Thanks to new research published by the European Commission’s Joint Research Centre, a study has concluded that Spotify is helping win the battle against digital piracy.
After examining the effects of legal streaming on torrent downloads, researchers were able to conclude that for every 47 streams, the number of illegal downloads decreases by one.
Launched in 2008, the platform was branded as the alternative to piracy – something that CEO, Daniel Elk, has always voiced. Until now his argument has always been viewed as anecdotal.
According to the paper: “This piracy displacement is consistent with Elk’s claim that Spotify’s bundled offering harvests revenue from consumers who – at least from consumption instances – were previously not generating revenue.”
As UK music streaming hits 500 million songs per week, it would be reasonable to consider Spotify as a force of good in an uneven and turbulent industry.
This isn’t quite so however, as although the study found that Spotify was slowly displacing illegal downloads, it still hits a flat note when the subject of revenue is raised.
Not only is streaming slowly dissolving the amount of digital downloads, but the study also found that Spotify produces no additional revenue for the industry or its record labels:
Given the current industry’s revenue from track sales ($0.82 per sale) and the average payment received per stream ($0.007 per stream), our sales displacement estimates show that the losses from displaced sales are roughly outweighed by the gains in streaming revenue.
In other words, our analysis shows that interactive streaming appears to be revenue-neutral for the recorded music industry.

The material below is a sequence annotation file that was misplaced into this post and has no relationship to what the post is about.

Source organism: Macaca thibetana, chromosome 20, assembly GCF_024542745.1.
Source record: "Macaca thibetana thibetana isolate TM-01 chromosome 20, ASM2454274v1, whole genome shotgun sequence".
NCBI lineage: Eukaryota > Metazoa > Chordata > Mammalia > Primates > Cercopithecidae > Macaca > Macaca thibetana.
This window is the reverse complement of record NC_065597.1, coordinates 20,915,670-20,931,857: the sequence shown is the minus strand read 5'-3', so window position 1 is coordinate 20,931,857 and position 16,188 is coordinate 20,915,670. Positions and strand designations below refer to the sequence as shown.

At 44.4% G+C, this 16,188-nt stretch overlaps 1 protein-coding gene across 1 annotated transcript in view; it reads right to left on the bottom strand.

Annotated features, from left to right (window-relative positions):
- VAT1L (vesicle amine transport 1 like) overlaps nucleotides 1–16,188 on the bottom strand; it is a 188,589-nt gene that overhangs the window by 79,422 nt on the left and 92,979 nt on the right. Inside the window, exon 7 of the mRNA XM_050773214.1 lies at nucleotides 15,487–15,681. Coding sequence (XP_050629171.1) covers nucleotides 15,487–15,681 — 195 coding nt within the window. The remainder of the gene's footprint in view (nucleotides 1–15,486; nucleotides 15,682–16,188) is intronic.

A struggling form of consumption
After increasing its revenue from £537.87 million in 2013, to £777 million in 2014, the year was hailed as a “transformative” for Spotify – despite operating at a loss of £119 million.
But Spotify isn’t the only streaming service to find its feet stuck in the mud, with the much hyped TIDAL having only just passed the 1 million subscriber mark.
Apple Music seems to be faring better, with 6.5 million listeners having been successfully baited by the offer of a month’s free trial – but the company seems to be taking excessive action on Apple users that aren’t currently subscribed:
I guess Siri won’t talk to you about music unless you pay her boss? pic.twitter.com/b6Xwcf3EYR
— Tom Conrad (@tconrad) October 26, 2015
So where does Spotify’s money go?
It seems that out of an overall revenue of £777 million last year, just under £640 million had to get paid out by Spotify in the form of royalties and distribution costs, and another £180 million on personal costs – including staff wages.
Despite losses however, it is unlikely that the service shall receive much in the way of sympathy amongst artists, who have long claimed that it pays a pittance for what is offered.
According to Spotify, the average pay out for a single stream stands between $0.006 and $0.0084. After a label takes its (majority) cut however, this leaves the average payment to a signed artist at $0.001128.
A single track must be played roughly 890 times for a signed artist to receive a single dollar.
Such payments have forced many artists to avoid Spotify, with Taylor Swift removing her entire catalogue from the service in late 2014.
Is it just Spotify?
Although a signed artist would need to stream over a million tracks to receive $1,260 (the US monthly minimum wage), it’s worth noting that pay-per-play figures can be misleading, as depending on the platform, an artist will get paid more money if a service happens to have a smaller audience.
So although, TIDAL et al. are able to pay higher rates, when or if their audience increases, it is likely that these returns shall diminish.
So at the moment, Spotify stands on a pivot between good and evil, and perhaps momentarily so. In order to clear the path for a world of fair streaming however, work will also have to be done by labels, ensuring that contracts are modernised and can deal with the many twists of fate that comes with such a precarious industry.